SPOKANE, Wash. — They’ve got the basics, now they’re learning the finer points of the nursing profession. Through unique summer course offerings, students at the Intercollegiate College of Nursing/WSU College of Nursing receive expert instruction in areas complementary to the traditional nursing curriculum throughout May and June.
A Therapeutic Touch course, a nursing modality of caring and healing, provides information about the use of intentional, focused touch as a primary mechanism to convey caring, support, empathy, trust and reassurance to others.
The Dysrhythmias/Advanced Cardiac Life Support course provides an overview of basic electrocardiogram interpretation and a review of skills and content necessary to achieve ACLS certification.
In a course titled Advanced Health Assessment and Differential Diagnosis, students use patients’ health histories and physicals to make diagnoses. At the end of the course, under the supervision of their professor or instructor, students practice their newly learned skills on 25 local children who are part of a volunteer program.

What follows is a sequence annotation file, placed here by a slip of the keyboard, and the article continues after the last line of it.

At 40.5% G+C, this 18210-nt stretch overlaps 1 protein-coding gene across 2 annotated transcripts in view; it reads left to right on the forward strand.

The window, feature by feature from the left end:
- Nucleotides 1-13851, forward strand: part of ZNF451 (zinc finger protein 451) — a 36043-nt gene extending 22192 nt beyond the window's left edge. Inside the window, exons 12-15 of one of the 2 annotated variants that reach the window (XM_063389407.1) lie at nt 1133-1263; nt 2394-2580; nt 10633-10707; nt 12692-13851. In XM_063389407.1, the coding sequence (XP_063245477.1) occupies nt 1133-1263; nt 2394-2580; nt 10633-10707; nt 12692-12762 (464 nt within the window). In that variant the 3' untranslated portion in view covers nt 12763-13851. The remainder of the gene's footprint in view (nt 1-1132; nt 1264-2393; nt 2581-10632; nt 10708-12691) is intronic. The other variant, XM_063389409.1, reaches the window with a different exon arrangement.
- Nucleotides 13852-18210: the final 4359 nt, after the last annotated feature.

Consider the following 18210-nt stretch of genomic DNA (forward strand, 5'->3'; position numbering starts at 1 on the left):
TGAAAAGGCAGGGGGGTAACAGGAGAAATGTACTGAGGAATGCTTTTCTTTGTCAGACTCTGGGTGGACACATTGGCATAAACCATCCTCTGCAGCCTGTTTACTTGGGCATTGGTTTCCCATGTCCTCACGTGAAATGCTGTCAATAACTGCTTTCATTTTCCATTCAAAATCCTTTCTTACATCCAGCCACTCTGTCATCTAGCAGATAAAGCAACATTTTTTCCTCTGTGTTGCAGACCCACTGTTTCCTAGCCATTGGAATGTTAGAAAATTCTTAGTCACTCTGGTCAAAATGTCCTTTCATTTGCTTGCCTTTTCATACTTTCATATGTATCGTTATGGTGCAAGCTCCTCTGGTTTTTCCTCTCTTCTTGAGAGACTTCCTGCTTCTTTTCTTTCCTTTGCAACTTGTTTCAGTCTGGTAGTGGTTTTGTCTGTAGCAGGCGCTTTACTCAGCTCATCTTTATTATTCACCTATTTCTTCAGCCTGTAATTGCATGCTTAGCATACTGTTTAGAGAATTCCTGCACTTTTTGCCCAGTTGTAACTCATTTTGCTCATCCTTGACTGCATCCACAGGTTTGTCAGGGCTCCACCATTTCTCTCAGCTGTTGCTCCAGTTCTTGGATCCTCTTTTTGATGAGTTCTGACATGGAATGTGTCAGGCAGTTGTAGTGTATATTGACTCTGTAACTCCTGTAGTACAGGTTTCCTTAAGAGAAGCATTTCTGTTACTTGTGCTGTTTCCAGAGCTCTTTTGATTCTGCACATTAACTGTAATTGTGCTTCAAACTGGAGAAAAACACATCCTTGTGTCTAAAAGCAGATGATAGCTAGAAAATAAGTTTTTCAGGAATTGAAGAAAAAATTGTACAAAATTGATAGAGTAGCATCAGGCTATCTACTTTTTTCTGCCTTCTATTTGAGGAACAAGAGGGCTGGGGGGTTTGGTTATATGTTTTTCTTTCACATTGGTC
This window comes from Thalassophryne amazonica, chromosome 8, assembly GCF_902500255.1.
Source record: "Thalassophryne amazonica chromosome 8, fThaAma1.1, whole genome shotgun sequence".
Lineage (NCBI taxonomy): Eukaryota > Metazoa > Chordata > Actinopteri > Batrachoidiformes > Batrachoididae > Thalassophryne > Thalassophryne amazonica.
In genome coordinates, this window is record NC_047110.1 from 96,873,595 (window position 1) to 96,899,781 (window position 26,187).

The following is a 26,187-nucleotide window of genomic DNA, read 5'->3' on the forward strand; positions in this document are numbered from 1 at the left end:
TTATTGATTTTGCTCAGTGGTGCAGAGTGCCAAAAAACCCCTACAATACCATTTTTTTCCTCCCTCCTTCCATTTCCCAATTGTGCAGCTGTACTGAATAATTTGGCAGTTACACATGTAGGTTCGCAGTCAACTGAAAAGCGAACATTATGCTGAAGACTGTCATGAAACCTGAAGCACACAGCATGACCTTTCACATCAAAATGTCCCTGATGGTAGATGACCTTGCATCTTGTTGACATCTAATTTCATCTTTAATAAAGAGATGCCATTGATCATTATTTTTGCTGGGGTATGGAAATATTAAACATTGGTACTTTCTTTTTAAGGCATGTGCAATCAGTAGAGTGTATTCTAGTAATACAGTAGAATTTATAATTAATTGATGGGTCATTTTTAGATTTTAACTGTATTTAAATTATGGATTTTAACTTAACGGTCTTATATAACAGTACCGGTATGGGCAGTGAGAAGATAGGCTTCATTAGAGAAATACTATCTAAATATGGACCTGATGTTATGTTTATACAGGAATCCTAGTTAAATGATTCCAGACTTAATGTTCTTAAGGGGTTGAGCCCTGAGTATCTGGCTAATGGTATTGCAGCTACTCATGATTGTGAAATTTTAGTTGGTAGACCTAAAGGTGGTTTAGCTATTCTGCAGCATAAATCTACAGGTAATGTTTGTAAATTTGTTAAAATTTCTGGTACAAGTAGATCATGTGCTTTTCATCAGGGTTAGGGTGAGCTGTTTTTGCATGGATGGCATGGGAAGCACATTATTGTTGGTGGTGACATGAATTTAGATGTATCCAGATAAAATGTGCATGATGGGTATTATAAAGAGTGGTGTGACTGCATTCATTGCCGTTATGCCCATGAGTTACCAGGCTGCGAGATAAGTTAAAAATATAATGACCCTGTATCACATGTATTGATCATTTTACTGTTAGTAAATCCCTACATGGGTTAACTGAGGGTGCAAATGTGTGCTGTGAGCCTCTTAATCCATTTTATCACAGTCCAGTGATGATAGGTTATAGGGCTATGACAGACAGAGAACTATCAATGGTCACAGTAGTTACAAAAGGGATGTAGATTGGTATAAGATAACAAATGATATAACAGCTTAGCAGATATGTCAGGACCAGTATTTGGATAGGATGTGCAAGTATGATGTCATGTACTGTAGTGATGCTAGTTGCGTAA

“These extra credentials are not necessarily part of most nursing programs,” said Anne Hirsch, associate dean for academic affairs at the College of Nursing. “The purpose is to make our graduates more marketable than they already are.”
Enrollment has grown to 38 graduate students and 25 undergraduate students since the college first offered a summer course curriculum more than a decade ago. Additionally, 19 students are enrolled in a Therapeutic Touch course at the Yakima site.
Established in 1968, the Intercollegiate College of Nursing/WSU College of Nursing is the nation’s first, oldest and most comprehensive nursing education consortium. The College of Nursing offers baccalaureate, graduate and professional development course work to nursing students enrolled through its four consortium partners: Eastern Washington University, Gonzaga University, WSU and Whitworth College. Each year, the college educates more than 550 graduate and upper-division undergraduate students and prepares more entry-level nurses than any other educational institution in the state.